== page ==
Anti-Gay Remarks Lost Congressman Wall Street And Maybe His House Seat

Hello politicians!  By now you should know that whatever you say ever and any email you send is fair game.  We have had some very good examples in recent history.  Mitt Romney found out all too well how words said in private meetings or behind closed doors have a way of leaking, like with his statement about Obama voters that was shared back in September 2012.

 

 

There are 47 percent of the people who will vote for the president no matter what. All right, there are 47 percent who are with him, who are dependent upon government, who believe that they are victims, who believe the government has a responsibility to care for them, who believe that they are entitled to health care, to food, to housing, to you-name-it. That that's an entitlement. And the government should give it to them. And they will vote for this president no matter what…These are people who pay no income tax.  [M]y job is is not to worry about those people. I'll never convince them they should take personal responsibility and care for their lives. – motherjones.com

 

We're not going to play the Billy Bush Bus ride of political death, but that one may be just as damaging as the above video. 

So who decided to test the waters and say something dumb behind closed doors?

In a closed-door meeting with the National Republican Congressional Committee in 2015, [Rep. Scott Garrett (R, N.J.)] reportedly said he would withhold his dues unless the party stopped supporting gay candidates. After those comments leaked to the press, Garrett found himself doing damage control.

"I have no problems with anyone running for office," Garrett told an interviewer from New Jersey public broadcaster NJTV earlier this year. "I support the Republican platform. Which I think you just mentioned is supporting of traditional marriage."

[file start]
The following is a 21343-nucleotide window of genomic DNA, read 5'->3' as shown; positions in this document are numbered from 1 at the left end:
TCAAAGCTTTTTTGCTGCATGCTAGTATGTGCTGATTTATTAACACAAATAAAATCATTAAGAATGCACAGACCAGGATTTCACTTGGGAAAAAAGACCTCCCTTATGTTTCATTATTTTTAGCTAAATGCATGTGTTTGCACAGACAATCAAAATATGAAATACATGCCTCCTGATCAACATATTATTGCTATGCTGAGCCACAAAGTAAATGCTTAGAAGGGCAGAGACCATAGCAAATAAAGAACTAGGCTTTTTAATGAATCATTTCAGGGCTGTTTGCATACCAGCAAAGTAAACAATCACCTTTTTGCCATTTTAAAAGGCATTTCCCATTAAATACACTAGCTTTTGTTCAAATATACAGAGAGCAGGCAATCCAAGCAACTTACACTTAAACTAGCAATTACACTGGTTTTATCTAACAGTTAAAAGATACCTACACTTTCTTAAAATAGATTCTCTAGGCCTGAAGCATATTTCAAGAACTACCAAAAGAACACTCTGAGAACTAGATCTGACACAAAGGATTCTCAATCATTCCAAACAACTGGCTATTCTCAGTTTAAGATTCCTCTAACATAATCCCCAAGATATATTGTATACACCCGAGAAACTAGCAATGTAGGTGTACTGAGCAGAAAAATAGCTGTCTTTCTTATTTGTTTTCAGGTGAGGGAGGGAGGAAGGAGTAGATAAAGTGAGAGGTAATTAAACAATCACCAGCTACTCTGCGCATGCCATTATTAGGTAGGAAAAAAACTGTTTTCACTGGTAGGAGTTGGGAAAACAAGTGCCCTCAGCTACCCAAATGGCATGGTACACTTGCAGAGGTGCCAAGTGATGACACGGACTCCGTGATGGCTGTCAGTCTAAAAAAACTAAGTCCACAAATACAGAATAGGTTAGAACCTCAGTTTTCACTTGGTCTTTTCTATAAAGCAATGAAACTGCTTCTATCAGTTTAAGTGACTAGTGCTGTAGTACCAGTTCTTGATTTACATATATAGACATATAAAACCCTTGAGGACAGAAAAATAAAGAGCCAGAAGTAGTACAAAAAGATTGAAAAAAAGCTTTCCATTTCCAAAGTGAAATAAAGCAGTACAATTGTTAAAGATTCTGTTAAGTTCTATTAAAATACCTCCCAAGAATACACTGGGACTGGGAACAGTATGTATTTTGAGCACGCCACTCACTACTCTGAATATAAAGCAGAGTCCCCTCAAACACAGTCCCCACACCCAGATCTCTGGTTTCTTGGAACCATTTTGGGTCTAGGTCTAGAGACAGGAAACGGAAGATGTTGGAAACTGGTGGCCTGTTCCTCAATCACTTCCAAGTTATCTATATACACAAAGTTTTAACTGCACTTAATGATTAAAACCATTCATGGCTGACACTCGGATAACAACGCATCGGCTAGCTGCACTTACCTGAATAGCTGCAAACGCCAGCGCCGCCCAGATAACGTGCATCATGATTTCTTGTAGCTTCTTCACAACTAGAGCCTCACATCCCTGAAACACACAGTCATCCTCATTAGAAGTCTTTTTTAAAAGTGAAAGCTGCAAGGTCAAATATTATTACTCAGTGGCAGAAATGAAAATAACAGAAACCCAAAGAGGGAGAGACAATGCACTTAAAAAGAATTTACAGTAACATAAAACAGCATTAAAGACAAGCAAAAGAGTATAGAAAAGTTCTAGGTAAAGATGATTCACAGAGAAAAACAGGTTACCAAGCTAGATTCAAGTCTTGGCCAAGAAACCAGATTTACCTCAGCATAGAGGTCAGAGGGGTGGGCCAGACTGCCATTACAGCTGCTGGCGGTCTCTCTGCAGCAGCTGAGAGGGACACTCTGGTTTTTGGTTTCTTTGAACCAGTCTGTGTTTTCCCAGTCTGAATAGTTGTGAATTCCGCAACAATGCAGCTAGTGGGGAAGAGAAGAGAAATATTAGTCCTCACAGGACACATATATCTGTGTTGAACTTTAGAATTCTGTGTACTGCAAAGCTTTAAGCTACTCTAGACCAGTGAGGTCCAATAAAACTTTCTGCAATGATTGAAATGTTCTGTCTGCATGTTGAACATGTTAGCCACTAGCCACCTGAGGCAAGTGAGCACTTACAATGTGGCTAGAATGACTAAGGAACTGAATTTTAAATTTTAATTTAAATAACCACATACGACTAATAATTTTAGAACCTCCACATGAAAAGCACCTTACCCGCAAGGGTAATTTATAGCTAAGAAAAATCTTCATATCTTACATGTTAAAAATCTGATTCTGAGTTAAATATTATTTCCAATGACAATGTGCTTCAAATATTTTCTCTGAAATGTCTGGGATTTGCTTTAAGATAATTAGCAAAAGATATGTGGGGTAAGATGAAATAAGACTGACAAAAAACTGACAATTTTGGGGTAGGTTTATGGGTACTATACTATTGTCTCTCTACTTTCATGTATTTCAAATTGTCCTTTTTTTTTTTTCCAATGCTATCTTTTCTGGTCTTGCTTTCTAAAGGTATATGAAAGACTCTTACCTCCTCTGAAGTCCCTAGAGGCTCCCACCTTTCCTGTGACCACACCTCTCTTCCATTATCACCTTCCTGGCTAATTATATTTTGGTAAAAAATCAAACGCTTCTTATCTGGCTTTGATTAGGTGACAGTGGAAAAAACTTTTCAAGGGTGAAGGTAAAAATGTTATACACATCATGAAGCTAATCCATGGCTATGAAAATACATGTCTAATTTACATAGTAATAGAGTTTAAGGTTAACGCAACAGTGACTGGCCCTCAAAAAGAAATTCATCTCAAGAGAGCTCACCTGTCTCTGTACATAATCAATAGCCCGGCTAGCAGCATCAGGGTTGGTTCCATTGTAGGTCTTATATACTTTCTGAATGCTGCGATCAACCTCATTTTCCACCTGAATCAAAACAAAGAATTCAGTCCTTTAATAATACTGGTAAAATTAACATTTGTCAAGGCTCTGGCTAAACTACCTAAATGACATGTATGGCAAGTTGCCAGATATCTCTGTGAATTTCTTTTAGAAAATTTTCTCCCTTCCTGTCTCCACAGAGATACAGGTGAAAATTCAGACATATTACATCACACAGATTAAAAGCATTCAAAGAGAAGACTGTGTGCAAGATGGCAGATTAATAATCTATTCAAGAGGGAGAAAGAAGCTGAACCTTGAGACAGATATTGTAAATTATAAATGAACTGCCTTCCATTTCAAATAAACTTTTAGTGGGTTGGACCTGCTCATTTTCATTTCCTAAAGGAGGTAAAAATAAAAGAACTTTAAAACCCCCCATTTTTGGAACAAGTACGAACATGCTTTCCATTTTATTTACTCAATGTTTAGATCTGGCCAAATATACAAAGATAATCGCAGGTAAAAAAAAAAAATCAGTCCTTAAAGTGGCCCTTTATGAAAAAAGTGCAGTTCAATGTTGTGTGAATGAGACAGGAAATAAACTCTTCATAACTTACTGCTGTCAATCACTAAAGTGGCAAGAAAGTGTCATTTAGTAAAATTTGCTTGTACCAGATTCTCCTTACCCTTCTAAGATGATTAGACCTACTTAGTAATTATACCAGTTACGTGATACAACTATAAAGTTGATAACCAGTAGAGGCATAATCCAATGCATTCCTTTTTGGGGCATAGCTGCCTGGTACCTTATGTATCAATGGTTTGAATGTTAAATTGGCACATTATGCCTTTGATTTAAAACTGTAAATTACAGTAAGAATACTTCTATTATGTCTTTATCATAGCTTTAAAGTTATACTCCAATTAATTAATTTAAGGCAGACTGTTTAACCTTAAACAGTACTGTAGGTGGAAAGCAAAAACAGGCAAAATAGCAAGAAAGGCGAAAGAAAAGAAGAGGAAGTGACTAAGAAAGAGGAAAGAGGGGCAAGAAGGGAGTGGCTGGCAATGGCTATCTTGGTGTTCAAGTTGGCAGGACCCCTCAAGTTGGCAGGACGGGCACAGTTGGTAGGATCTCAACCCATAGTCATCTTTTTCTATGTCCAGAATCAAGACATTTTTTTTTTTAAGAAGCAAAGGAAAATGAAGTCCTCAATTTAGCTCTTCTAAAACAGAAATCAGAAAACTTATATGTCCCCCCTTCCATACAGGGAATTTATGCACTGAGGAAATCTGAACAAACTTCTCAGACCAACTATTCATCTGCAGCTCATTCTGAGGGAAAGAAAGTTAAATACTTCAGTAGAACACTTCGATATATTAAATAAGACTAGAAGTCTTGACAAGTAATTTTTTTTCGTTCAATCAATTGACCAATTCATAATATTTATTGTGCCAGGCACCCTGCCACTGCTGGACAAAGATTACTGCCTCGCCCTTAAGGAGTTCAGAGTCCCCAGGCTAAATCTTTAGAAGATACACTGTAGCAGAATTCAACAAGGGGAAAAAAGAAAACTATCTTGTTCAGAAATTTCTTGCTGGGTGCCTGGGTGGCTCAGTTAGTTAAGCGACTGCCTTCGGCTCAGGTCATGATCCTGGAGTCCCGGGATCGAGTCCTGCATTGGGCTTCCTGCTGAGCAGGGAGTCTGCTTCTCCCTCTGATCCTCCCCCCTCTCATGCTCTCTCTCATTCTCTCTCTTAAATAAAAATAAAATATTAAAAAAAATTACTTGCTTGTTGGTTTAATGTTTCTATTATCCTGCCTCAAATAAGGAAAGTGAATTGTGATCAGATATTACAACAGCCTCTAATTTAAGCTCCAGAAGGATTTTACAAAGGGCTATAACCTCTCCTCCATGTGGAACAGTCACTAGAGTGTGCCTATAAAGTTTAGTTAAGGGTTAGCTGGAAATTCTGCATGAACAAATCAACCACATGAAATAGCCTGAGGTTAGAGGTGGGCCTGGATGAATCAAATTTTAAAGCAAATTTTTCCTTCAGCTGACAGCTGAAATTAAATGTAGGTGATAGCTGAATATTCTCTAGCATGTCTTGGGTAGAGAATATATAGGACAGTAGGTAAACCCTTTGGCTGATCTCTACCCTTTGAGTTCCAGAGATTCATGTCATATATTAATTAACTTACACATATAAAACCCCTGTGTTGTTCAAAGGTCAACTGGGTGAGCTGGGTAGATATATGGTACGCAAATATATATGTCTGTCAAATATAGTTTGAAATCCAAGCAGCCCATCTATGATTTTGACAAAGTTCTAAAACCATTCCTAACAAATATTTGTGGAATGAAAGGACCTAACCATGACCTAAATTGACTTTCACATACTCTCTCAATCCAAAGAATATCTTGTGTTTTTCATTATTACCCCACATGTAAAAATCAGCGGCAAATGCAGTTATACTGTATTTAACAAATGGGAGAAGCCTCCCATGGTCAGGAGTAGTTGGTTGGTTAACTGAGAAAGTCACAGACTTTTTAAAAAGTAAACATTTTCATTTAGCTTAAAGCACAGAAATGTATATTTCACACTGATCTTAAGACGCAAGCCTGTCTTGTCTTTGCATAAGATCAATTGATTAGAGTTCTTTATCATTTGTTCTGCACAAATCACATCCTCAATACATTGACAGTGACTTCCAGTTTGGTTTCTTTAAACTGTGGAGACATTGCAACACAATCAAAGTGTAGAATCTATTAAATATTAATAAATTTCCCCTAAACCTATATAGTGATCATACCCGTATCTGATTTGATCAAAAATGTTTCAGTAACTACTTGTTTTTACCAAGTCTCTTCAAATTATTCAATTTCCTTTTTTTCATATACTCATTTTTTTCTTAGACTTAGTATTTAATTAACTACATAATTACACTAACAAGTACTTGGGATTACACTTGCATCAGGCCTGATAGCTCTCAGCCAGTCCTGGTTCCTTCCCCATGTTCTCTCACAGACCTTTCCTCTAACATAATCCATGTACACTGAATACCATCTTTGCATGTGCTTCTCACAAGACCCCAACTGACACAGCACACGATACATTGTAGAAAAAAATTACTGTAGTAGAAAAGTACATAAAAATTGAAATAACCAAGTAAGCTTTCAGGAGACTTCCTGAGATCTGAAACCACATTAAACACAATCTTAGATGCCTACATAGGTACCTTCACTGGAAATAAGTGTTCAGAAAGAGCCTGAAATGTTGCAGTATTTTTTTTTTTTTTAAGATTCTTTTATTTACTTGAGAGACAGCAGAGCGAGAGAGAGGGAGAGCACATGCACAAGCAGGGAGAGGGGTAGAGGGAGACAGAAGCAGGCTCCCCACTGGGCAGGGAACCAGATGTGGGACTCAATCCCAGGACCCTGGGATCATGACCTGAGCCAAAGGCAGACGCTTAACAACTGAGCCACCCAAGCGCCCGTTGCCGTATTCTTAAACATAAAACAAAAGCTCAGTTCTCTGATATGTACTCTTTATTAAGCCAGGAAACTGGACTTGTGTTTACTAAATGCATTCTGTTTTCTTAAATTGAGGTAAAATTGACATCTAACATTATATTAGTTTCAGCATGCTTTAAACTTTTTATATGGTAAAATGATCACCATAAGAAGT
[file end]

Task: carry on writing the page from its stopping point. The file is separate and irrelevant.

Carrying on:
Now Garrett's comments are creating problems for his reelection bid. In 2012 and 2014, financial firms donated an average of $600,000 per cycle to Garrett's campaigns. After his anti-gay remarks, that number dropped by half. Capital One, Goldman Sachs, and big Japanese brokerage firm Nomura all stopped payments to Garrett's political action committee.

"There are real risks from a brand perspective, and from a talent-recruiting perspective, from being associated with anti-LGBT, or anti-inclusive policies," says Todd Sears, a former investment banker and founder of Out Leadership, a group that promotes LGBT awareness in financial firms and other industries.

Garrett's situation underscores how quickly the politics around LGBT issues have shifted. It wasn't long ago that support for LGBT rights could have been a political liability in all but a handful of Congressional districts. Now polls show growing support for same-sex marriage and LGBT rights generally, especially among millennials. "It's not just a fringe issue, as it might have been 10 years ago," says Sears.

The Republican Party is still wrestling with how to respond. The party has supported a handful of gay candidates, which is what prompted Scott Garrett to withhold his dues in the first place.

"His anti-gay comments are just one part of a very extreme Tea Party record that's now out there," says Democratic challenger Josh Gottheimer, a former speechwriter for Bill Clinton who went on to work for Ford Motor Company and Microsoft. "I think as you peel back the onion here, people say 'Wait a second, I didn't realize just how extreme this guy is,'" Gottheimer says.

Gottheimer has raised more than $3 million, which has allowed the campaign to air TV ads [like the one below] in one of the country's most expensive media markets. And the race has become a top target for House Majority PAC, which has spent more than $1.5 million attacking Scott Garrett.

Democrats hope to persuade people like Karen Gerbatsch, a registered Republican and self-described fiscal conservative who's voted for Garrett before.

"I started looking at Scott Garrett and what he represents, and it's not me," says Gerbatsch. "The woman's right to choose isn't there. Legal rights for people of all sexual orientation to get married is not there." – npr.org

 

 

 

Can we vote for the grandmother?

It's great to see businesses support LGBT rights especially with their financial support, but we all know as well that anti-LGBT politicians gain support from groups and individuals that just don't see equality as a human thing.

Money talks and it's good to see supporting LGBT rights do, too.

Remember people, if you have nothing good to day, don't say it behind closed doors … or send it in an email.

 

h/t:  npr.org, motherjones.com

What do you think?